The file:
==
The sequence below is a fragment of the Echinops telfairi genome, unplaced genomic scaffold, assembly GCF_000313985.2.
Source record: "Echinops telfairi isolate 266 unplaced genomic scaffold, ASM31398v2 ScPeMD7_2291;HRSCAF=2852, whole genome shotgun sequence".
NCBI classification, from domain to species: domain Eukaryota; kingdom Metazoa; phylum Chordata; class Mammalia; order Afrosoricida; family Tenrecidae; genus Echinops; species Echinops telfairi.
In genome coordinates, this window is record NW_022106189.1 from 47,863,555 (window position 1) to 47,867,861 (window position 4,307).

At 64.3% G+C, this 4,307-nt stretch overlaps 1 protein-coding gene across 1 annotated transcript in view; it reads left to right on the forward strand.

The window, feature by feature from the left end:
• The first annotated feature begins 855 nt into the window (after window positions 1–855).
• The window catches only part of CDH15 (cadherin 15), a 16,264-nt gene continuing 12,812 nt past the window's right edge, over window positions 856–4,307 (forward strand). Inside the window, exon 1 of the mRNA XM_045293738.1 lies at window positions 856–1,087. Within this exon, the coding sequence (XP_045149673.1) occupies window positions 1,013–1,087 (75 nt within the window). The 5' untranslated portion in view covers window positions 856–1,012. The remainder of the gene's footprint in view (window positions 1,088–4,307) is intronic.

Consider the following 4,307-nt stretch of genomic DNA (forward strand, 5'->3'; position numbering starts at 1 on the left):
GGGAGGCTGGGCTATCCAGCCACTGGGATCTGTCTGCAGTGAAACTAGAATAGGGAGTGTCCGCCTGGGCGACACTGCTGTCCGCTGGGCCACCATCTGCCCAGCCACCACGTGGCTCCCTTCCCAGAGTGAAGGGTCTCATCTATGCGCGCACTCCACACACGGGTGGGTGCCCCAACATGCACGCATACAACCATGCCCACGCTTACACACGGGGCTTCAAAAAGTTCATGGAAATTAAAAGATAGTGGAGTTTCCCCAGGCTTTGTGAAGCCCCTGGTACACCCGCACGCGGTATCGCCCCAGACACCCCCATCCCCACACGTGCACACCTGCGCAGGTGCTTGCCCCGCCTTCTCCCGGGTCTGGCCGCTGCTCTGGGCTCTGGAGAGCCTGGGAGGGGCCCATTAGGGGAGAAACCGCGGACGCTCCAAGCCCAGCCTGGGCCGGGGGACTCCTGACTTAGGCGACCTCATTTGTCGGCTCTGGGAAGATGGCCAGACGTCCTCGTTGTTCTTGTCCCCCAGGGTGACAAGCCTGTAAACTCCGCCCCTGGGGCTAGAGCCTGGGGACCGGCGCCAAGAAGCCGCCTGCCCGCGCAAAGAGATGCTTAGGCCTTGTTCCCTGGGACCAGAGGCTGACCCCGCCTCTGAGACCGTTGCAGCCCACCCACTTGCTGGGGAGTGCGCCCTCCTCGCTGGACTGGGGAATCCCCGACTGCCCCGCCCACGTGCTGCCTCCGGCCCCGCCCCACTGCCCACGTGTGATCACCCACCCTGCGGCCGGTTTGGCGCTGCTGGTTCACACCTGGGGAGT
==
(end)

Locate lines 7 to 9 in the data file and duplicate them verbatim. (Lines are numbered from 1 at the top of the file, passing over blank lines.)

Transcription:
• The first annotated feature begins 855 nt into the window (after window positions 1–855).
• The window catches only part of CDH15 (cadherin 15), a 16,264-nt gene continuing 12,812 nt past the window's right edge, over window positions 856–4,307 (forward strand). Inside the window, exon 1 of the mRNA XM_045293738.1 lies at window positions 856–1,087. Within this exon, the coding sequence (XP_045149673.1) occupies window positions 1,013–1,087 (75 nt within the window). The 5' untranslated portion in view covers window positions 856–1,012. The remainder of the gene's footprint in view (window positions 1,088–4,307) is intronic.

Consider the following 4,307-nt stretch of genomic DNA (forward strand, 5'->3'; position numbering starts at 1 on the left):